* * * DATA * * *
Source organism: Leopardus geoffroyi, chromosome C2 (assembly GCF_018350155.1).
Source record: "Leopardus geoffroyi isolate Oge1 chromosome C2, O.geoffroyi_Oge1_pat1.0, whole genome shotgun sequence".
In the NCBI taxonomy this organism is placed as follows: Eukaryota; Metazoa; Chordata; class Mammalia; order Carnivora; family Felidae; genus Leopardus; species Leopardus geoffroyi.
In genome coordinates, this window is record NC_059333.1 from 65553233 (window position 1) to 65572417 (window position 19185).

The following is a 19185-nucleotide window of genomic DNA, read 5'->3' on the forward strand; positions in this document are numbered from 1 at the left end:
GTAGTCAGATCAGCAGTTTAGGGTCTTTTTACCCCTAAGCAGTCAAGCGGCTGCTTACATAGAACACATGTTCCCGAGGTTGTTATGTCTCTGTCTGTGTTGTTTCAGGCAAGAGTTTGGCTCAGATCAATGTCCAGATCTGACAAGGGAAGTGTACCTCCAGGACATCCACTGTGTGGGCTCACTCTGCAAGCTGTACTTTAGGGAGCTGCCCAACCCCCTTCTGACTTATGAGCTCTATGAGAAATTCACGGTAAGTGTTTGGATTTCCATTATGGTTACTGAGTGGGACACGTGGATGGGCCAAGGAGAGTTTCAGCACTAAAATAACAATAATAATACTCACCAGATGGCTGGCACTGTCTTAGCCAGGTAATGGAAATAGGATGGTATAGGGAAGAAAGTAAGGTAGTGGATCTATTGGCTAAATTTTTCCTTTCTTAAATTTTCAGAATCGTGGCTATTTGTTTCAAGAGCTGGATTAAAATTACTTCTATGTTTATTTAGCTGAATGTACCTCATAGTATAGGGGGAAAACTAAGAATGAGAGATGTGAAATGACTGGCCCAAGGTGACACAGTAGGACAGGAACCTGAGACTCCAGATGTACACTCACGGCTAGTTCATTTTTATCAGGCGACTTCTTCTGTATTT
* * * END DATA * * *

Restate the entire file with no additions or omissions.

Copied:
Source organism: Leopardus geoffroyi, chromosome C2 (assembly GCF_018350155.1).
Source record: "Leopardus geoffroyi isolate Oge1 chromosome C2, O.geoffroyi_Oge1_pat1.0, whole genome shotgun sequence".
In the NCBI taxonomy this organism is placed as follows: Eukaryota; Metazoa; Chordata; class Mammalia; order Carnivora; family Felidae; genus Leopardus; species Leopardus geoffroyi.
In genome coordinates, this window is record NC_059333.1 from 65553233 (window position 1) to 65572417 (window position 19185).

The following is a 19185-nucleotide window of genomic DNA, read 5'->3' on the forward strand; positions in this document are numbered from 1 at the left end:
GTAGTCAGATCAGCAGTTTAGGGTCTTTTTACCCCTAAGCAGTCAAGCGGCTGCTTACATAGAACACATGTTCCCGAGGTTGTTATGTCTCTGTCTGTGTTGTTTCAGGCAAGAGTTTGGCTCAGATCAATGTCCAGATCTGACAAGGGAAGTGTACCTCCAGGACATCCACTGTGTGGGCTCACTCTGCAAGCTGTACTTTAGGGAGCTGCCCAACCCCCTTCTGACTTATGAGCTCTATGAGAAATTCACGGTAAGTGTTTGGATTTCCATTATGGTTACTGAGTGGGACACGTGGATGGGCCAAGGAGAGTTTCAGCACTAAAATAACAATAATAATACTCACCAGATGGCTGGCACTGTCTTAGCCAGGTAATGGAAATAGGATGGTATAGGGAAGAAAGTAAGGTAGTGGATCTATTGGCTAAATTTTTCCTTTCTTAAATTTTCAGAATCGTGGCTATTTGTTTCAAGAGCTGGATTAAAATTACTTCTATGTTTATTTAGCTGAATGTACCTCATAGTATAGGGGGAAAACTAAGAATGAGAGATGTGAAATGACTGGCCCAAGGTGACACAGTAGGACAGGAACCTGAGACTCCAGATGTACACTCACGGCTAGTTCATTTTTATCAGGCGACTTCTTCTGTATTT